Originally published at Now Is A Long Time Too. You can comment here or there.

Something that I see over and over again is a confusion regarding descending date pagination. That is, when you have the newest item in some particular context at the top of the page, with older ones further down. Like most blogs, for instance. But when you get to the bottom, of, say, your last 20 posts, and you want to give a link to another set, the 20 you posted before them. Are they “next”, as in next page? Or “previous”, as in previously posted? You can argue either, and I’ve seen both in steady use. Try as I might, none of the design principles I’m aware of can guide me on this one. Anyone got any solid ideas on which is better?

gothwalk: (Default)
( Oct. 19th, 2007 02:24 pm)

Originally published at Now Is A Long Time Too. You can comment here or there.

We’ve some server down time in work, so I’m clearing off tabs I’ve had open for a while, meaning to record them someplace.

I have Design Melt Down on my sidebar, but I’d like to draw your attention to it now as well - it’s a site that looks for trends in web design. There’s some fascinating stuff there; I’m particularly enamoured of the Ornate Backgrounds.

Serious Eats is a well-designed, well-written food blog, focussed on New York. Quite apart from its content, I really like the design and layout - the multi-column, content-filled footer fascinates me, and makes me want to rip apart several of my sites and redesign them. In fact, I might just do that…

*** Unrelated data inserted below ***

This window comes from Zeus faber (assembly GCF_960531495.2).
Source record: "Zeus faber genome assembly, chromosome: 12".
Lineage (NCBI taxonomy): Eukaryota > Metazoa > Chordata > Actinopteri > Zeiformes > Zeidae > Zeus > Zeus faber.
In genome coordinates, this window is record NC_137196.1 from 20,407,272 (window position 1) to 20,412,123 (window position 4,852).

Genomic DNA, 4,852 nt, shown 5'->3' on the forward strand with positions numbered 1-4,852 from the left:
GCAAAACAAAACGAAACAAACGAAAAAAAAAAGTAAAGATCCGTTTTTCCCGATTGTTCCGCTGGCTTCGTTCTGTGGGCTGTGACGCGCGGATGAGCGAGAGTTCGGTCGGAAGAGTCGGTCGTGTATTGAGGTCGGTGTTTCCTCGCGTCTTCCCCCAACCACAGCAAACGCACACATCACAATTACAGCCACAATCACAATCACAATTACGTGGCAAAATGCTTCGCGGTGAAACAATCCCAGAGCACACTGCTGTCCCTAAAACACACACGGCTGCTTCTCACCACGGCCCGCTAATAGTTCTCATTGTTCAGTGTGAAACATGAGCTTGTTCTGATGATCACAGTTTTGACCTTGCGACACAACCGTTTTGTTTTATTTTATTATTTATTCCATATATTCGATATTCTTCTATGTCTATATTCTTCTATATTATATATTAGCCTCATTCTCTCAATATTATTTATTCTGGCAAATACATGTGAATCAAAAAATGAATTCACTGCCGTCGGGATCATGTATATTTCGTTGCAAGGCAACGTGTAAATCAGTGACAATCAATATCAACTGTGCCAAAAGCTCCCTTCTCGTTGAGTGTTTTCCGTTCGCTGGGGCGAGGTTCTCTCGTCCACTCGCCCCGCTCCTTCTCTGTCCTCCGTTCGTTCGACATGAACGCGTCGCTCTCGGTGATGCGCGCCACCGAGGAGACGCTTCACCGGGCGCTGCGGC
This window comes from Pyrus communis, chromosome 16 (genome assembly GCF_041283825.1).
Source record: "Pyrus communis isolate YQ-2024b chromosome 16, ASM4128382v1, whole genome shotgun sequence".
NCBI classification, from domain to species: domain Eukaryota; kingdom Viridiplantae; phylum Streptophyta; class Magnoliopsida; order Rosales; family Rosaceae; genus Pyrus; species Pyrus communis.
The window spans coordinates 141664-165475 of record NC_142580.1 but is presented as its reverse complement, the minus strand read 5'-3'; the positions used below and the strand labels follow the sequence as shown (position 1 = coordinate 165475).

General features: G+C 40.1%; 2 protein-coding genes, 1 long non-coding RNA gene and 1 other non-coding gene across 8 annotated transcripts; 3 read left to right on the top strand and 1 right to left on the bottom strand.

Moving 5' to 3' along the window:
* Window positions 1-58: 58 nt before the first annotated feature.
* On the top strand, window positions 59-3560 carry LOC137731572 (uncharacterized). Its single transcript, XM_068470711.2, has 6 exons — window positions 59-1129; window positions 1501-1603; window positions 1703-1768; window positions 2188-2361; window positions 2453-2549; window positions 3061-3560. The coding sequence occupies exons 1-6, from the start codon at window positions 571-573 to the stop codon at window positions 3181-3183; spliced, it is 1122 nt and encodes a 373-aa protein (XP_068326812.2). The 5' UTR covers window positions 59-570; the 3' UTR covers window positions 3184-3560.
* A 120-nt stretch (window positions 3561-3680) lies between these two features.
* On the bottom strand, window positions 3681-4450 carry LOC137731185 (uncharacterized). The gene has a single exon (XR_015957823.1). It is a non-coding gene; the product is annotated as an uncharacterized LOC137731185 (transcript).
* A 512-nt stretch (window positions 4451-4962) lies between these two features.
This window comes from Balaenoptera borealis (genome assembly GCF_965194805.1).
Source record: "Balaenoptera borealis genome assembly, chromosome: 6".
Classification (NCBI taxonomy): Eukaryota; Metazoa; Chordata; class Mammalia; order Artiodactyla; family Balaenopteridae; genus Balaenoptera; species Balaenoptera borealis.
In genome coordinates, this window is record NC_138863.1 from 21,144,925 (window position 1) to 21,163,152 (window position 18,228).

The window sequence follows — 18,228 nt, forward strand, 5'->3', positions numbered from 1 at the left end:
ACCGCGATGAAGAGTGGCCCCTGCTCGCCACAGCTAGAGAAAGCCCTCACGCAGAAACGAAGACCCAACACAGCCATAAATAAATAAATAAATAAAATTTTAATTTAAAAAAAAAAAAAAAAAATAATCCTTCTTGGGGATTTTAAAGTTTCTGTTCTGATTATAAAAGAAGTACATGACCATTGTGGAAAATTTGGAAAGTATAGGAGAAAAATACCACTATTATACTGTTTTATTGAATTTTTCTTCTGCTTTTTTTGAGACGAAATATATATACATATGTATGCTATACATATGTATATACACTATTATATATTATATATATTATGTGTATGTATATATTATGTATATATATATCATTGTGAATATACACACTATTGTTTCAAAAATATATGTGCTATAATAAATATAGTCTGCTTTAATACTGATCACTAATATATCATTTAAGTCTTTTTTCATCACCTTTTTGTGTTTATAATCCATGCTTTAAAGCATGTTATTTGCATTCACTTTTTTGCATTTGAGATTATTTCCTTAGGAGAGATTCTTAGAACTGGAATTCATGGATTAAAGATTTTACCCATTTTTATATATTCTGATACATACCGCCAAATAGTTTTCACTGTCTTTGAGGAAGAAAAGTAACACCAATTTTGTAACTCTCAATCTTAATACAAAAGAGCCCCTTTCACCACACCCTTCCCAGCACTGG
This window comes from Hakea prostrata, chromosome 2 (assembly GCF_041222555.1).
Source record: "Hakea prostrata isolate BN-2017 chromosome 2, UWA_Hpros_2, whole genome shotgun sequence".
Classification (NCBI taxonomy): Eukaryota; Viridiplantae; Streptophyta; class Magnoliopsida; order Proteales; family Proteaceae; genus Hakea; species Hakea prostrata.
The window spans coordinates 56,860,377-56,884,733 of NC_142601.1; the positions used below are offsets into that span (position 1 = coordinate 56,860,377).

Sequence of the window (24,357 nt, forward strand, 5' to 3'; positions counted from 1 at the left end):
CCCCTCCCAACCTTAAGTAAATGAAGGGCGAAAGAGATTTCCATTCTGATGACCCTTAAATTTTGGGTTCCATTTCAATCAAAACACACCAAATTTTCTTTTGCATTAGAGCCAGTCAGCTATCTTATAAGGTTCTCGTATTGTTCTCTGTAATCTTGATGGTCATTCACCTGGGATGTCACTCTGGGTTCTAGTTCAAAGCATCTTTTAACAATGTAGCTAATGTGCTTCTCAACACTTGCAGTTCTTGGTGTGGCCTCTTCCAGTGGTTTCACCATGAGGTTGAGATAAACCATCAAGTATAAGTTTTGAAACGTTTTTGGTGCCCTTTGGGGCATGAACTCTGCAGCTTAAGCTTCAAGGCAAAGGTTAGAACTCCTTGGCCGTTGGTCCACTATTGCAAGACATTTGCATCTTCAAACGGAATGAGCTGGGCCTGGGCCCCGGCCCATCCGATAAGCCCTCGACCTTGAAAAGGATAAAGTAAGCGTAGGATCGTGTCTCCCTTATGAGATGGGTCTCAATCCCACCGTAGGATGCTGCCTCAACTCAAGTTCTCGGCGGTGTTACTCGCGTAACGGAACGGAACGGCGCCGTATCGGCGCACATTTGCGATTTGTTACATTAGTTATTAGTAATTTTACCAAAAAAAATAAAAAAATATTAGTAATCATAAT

Originally published at Now Is A Long Time Too. You can comment here or there.

There’s a truly magnificent map of the internet made and posted by Information Architects in Japan. The people who like the modified Tube maps should go look at this.

It fascinates me, though, that they’re actually using the thing:

In house, we use it as a consulting tool. It has helped us exploring, defining and explaining the Internet strategy and positioning of all of our clients since we first introduced it in January. Each website on the map stands as a (more or less) successful paradigm for an interactive brand, design or business model. In order to position yourself, you need to know your place on this map.

That’s a very cool way to approach the idea of positioning.

Originally published at Now Is A Long Time Too. You can comment here or there.

There’s a lot of talk across the ‘net in the last couple of weeks concerning Facebook. An article from Read/WriteWeb, Is Facebook worth the hype? queries, well, just that.

I’ve been using Facebook for about a week now. I’ve made contact with people I hadn’t heard from in over ten years. Some of my less technically-minded older friends are using it with as much enthusiasm as the kids who can’t remember not having email.

The Read/WriteWeb article essentially questions two things; the stickiness of Facebook and the monetisation.  It notes that (according to the people who run MySpace) MySpace handily beats all comers in nearly every metric: visitors, page views, stickiness, etc.

What’s stickiness? AdServer Solutions says it’s “A performance metric based on the ability of a web site to hold a visitor’s attention. A web site’s stickiness is average duration per user session or per unique visitor.”